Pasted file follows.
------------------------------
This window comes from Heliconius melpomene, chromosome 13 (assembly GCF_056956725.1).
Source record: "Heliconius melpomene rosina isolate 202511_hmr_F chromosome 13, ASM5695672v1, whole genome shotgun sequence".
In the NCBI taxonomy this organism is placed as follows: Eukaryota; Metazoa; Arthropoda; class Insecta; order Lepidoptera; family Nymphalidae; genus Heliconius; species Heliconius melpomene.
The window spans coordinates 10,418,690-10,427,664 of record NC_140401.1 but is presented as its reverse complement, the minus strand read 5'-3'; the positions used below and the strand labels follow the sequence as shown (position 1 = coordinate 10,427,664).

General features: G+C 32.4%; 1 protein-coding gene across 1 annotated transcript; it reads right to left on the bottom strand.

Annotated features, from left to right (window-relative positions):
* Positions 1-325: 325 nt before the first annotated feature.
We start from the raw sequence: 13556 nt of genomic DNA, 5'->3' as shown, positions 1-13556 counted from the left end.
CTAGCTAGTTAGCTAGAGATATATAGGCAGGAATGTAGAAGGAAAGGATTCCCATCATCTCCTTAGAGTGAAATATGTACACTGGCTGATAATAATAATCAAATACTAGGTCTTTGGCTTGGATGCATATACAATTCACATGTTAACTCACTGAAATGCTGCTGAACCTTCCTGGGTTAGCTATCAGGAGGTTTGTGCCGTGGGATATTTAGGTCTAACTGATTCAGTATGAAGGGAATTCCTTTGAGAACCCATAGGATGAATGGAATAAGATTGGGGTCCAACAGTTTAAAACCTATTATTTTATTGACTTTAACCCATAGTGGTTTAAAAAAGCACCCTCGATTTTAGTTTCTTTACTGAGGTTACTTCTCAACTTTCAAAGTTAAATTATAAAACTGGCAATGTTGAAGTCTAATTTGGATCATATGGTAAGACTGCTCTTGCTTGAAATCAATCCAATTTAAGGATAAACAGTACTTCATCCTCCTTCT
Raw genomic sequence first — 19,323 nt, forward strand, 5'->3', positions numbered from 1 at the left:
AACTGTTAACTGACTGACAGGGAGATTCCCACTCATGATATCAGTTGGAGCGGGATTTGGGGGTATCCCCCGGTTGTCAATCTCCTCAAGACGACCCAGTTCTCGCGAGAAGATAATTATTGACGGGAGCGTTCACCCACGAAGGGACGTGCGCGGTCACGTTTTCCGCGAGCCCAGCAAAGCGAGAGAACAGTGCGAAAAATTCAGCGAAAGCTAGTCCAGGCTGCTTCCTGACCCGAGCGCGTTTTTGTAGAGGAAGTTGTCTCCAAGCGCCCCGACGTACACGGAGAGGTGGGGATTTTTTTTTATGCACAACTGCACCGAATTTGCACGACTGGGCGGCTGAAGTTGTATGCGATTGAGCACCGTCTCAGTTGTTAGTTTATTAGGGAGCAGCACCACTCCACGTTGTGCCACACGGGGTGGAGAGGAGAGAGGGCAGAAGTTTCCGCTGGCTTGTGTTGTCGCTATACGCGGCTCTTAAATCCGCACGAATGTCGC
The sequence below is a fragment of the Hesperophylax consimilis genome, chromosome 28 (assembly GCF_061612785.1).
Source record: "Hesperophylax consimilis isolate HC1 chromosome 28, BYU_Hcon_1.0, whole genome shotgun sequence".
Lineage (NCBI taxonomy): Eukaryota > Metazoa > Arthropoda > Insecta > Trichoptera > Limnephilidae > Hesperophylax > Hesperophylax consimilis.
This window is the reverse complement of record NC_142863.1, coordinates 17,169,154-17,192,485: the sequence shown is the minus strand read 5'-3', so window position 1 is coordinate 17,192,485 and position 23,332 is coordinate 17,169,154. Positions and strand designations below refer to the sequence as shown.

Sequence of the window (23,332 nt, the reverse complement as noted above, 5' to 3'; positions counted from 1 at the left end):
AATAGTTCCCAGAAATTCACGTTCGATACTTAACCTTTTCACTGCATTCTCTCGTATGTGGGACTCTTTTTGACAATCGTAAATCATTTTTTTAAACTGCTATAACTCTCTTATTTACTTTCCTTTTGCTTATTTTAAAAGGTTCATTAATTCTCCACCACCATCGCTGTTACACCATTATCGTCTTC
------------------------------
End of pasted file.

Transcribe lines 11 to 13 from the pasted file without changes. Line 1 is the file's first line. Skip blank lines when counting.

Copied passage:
AACTGTTAACTGACTGACAGGGAGATTCCCACTCATGATATCAGTTGGAGCGGGATTTGGGGGTATCCCCCGGTTGTCAATCTCCTCAAGACGACCCAGTTCTCGCGAGAAGATAATTATTGACGGGAGCGTTCACCCACGAAGGGACGTGCGCGGTCACGTTTTCCGCGAGCCCAGCAAAGCGAGAGAACAGTGCGAAAAATTCAGCGAAAGCTAGTCCAGGCTGCTTCCTGACCCGAGCGCGTTTTTGTAGAGGAAGTTGTCTCCAAGCGCCCCGACGTACACGGAGAGGTGGGGATTTTTTTTTATGCACAACTGCACCGAATTTGCACGACTGGGCGGCTGAAGTTGTATGCGATTGAGCACCGTCTCAGTTGTTAGTTTATTAGGGAGCAGCACCACTCCACGTTGTGCCACACGGGGTGGAGAGGAGAGAGGGCAGAAGTTTCCGCTGGCTTGTGTTGTCGCTATACGCGGCTCTTAAATCCGCACGAATGTCGC
The sequence below is a fragment of the Hesperophylax consimilis genome, chromosome 28 (assembly GCF_061612785.1).
Source record: "Hesperophylax consimilis isolate HC1 chromosome 28, BYU_Hcon_1.0, whole genome shotgun sequence".